Minority Leader Mitch McConnell, who took to the Senate floor for a second day to debate Mr. Reid personally, later told reporters that Mr. Reid’s move was akin to throwing “a bomb into the Senate, have it blow up and have everybody mad as heck.” He said the problem isn’t the rules but rather Mr. Reid’s inability to control the chamber.
“What we need is a majority leader with a different view about the Senate, consistent with its norms and traditions,” the Kentucky Republican said.
Two years ago, Mr. Reid resisted these kinds of rules changes, arguing that minority-party rights were too important to sacrifice for expediency. Instead, he reached a gentleman’s agreement with Mr. McConnell: He would allow more amendments to be debated if Mr. McConnell agrees to stop some of the Republican filibusters.
But that agreement crumbled, with each side blaming the other, and Mr. Reid said he probably made a mistake in not pushing the changes back then.
This year’s debate also marks a reversal from 2005, when Republicans held the Senate and Mr. McConnell supported the majority-vote method, nicknamed the “nuclear option,” to change filibuster rules for judicial nominees. Mr. Reid opposed it.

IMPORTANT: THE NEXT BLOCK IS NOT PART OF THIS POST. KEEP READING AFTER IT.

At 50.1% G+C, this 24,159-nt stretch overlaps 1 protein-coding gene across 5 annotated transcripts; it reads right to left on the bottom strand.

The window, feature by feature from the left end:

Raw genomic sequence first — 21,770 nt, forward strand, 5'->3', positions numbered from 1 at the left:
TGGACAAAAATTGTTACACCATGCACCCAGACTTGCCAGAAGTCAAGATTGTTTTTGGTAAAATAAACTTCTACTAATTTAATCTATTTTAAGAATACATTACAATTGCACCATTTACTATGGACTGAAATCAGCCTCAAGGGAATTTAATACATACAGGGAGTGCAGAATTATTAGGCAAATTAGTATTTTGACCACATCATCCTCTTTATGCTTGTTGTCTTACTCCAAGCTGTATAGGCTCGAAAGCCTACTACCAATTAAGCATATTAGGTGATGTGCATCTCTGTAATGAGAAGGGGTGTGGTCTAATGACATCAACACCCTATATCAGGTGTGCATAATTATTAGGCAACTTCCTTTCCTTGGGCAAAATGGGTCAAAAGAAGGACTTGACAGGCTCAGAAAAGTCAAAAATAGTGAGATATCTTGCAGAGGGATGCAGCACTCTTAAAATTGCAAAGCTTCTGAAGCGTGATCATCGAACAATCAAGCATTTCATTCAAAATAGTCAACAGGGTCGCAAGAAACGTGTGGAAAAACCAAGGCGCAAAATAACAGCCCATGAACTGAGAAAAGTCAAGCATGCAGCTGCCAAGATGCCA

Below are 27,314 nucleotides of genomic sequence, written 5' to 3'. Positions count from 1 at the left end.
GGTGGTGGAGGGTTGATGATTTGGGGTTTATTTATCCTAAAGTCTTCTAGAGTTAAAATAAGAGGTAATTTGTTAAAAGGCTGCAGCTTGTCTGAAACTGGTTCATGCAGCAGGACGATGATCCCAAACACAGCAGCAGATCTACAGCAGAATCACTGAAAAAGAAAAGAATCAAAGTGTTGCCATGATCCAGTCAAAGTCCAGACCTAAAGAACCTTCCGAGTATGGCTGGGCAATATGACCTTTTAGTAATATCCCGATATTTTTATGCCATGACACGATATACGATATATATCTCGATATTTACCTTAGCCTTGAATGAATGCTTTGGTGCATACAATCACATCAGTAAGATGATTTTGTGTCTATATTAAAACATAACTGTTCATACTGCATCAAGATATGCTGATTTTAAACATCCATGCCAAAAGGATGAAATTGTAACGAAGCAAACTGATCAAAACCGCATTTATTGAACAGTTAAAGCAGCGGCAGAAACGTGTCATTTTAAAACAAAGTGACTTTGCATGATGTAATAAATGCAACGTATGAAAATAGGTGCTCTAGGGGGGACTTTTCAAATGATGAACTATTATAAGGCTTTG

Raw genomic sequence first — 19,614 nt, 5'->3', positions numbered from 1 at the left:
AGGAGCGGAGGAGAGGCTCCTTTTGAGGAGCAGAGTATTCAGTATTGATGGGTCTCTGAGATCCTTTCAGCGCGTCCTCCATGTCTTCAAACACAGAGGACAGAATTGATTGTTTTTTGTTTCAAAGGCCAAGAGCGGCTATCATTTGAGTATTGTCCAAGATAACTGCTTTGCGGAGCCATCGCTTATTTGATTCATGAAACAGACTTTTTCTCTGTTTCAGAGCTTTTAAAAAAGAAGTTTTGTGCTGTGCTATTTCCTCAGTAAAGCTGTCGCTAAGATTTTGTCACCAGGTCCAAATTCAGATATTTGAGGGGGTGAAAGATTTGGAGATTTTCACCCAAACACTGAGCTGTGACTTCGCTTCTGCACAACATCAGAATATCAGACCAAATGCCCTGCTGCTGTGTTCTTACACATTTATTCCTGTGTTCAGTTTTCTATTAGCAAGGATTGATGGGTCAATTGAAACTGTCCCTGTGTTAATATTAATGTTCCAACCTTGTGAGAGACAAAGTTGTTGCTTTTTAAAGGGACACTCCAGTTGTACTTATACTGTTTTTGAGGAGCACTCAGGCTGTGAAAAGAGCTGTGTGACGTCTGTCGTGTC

Republicans ultimately didn’t go through with that rules change after a bipartisan group of 14 senators struck a deal to curtail filibusters and approve more judges.
Today, the roles are reversed.
“We ought to be negotiating. Rules changes ought to be proposed by the majority leader and the minority leader,” Mr. McConnell said.
“I’d be happy to talk to him about that,” Mr. Reid said.
Other senators also are calling for compromise.
In an op-ed column this year in The Washington Post, Sens. Carl Levin, Michigan Democrat, and Lamar Alexander, Tennessee Republican, broached the idea of allowing a bill to come to the floor for consideration without a 60-vote majority in exchange for restricting amendments to those relevant to the bill.
In a September floor speech, Mr. Levin repeatedly called for “self-restraint” and said his support to limit filibusters on the motion to proceed with a bill would continue regardless of which party controlled the chamber after the election.
He also said, however, that using the majority-vote method would be a disastrous change for the Senate.
“My frustration with the recent abuses of the rules does not overwhelm my duty to defend the uniqueness and integrity of this great institution,” he said.
© Copyright 2013 The Washington Times, LLC. Click here for reprint permission.
David Sherfinski covers politics for The Washington Times. He can be reached at email@example.com.
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